>> Terry Lundgren, the leader of Macy's for nearly 14 years, who led the company through one of its biggest expansions, led the company through the dark days of the financial crisis, and responsible for doubling sales, stepping down next year. I'm Reuters reporter Conway Gittens outside of Macy's flagship store in Herald Square.
Lundgren announcing on Thursday that he is stepping down from day-to-day operations after announcing the worst quarterly sales since the Great Recession. Now Lundgren is still considered one of the best CEOs in the retail space. He was earlier than his peers in putting together the omni-channel experience, that means consumers could shop online, shop in the store, and shop using their mobile devices, and that gave Macy's a head start.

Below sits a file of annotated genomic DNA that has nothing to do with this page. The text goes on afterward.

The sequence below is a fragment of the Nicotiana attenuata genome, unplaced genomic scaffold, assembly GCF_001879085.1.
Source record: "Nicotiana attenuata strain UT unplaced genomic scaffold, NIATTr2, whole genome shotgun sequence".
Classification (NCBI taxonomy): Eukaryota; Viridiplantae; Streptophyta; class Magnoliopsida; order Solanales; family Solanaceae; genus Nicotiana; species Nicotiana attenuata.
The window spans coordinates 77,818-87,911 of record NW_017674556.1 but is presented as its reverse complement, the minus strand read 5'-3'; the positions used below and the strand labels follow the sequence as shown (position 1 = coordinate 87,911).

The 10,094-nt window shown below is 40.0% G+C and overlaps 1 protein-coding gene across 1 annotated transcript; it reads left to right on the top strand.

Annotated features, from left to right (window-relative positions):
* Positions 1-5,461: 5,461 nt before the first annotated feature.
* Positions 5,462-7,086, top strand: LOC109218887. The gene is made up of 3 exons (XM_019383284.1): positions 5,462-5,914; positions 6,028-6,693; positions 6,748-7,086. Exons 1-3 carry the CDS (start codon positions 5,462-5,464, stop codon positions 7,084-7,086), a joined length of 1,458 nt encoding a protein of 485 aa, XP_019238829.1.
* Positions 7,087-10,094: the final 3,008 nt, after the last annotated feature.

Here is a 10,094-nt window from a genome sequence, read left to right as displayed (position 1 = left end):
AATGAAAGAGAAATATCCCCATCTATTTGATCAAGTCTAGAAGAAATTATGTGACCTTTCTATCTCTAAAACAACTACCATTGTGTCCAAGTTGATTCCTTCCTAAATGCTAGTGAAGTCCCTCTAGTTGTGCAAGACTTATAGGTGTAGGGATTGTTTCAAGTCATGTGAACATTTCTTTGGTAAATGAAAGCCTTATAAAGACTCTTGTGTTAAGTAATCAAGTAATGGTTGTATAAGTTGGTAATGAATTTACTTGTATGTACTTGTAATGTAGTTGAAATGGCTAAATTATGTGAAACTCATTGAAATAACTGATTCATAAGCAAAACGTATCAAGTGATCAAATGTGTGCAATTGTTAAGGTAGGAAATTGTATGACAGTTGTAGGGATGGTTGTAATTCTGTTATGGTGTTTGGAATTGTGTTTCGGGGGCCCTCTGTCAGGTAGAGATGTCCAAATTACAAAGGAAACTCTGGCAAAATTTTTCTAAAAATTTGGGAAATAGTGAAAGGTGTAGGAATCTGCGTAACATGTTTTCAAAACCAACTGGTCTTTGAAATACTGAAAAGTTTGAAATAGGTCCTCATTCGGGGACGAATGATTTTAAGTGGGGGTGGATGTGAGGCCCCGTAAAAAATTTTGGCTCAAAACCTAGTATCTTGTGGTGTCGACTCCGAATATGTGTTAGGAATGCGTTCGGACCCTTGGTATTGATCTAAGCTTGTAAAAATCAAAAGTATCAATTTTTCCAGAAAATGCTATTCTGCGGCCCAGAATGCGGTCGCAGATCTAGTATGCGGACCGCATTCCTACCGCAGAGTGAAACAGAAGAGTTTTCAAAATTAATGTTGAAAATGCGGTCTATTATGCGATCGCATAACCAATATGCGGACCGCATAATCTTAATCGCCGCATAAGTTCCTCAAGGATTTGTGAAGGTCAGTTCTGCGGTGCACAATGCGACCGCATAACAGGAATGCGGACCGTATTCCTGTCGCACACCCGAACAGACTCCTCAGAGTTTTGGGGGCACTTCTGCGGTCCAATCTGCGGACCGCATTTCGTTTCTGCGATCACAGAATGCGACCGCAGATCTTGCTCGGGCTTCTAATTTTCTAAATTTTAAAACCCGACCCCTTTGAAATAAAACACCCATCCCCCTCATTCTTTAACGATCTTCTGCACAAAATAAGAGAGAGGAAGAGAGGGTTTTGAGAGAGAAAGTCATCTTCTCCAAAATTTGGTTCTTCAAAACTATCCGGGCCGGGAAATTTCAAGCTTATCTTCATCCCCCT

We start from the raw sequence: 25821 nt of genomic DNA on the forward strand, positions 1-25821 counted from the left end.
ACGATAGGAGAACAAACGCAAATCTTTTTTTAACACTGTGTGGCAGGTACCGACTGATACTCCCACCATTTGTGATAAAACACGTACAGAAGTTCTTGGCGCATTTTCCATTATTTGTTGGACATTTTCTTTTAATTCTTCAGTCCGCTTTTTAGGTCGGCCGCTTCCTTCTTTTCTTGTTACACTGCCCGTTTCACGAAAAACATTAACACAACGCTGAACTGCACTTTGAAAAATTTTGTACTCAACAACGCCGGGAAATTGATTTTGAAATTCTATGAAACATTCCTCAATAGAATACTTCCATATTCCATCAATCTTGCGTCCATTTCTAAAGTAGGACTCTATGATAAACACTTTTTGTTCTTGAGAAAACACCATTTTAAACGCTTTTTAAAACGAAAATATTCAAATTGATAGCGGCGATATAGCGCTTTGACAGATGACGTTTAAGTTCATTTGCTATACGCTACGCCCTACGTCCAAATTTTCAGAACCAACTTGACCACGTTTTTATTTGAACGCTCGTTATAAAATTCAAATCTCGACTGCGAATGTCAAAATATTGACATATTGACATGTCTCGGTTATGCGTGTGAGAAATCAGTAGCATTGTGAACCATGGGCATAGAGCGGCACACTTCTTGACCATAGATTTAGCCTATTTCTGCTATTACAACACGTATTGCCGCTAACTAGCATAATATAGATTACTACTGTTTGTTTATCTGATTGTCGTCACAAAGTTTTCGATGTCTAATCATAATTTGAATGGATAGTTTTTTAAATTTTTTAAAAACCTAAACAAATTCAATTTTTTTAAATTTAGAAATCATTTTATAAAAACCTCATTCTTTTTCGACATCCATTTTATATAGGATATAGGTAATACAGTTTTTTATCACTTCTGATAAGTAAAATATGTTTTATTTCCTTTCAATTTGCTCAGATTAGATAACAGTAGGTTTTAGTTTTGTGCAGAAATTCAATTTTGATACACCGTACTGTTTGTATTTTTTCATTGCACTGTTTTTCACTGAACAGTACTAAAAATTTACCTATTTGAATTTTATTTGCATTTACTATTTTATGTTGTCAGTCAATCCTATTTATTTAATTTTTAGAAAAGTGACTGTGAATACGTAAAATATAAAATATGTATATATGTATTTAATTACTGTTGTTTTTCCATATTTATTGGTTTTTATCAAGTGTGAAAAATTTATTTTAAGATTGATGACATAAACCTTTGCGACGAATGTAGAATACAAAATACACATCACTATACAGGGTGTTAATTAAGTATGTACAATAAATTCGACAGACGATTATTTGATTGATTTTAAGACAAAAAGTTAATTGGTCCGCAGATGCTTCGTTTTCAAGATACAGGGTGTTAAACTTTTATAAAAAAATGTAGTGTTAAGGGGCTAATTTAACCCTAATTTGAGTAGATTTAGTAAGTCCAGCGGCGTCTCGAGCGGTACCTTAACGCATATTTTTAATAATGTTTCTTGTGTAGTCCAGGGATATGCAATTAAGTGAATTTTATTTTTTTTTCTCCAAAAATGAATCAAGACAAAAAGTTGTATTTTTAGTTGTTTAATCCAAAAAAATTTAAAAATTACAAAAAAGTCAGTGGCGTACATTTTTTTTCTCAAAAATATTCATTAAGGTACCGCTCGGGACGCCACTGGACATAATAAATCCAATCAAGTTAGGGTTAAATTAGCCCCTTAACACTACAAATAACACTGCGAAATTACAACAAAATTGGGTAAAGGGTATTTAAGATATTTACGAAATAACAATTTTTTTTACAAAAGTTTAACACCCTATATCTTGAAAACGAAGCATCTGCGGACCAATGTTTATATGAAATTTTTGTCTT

But, since then, the industry has changed, and Macy's, like many other retailers, is slow to adapting to that change. Millennials are shunning the malls altogether, preferring to shop online, and when they do shop in the store, they're going to the fast casual chains like H&M and Zara. Older shoppers are going to discount chains like TJ Maxx, and that is eating into Macy's share.
Macy's has responded by announcing plans to become smaller, selling off stores and selling off some of its lucrative real estate assets, but that has not stopped the stock from falling 50% over the past year. Lundgren is passing the baton to current president Jeff Gennette, who will be responsible for battling against the idea that department stores and malls as we know it are becoming extinct.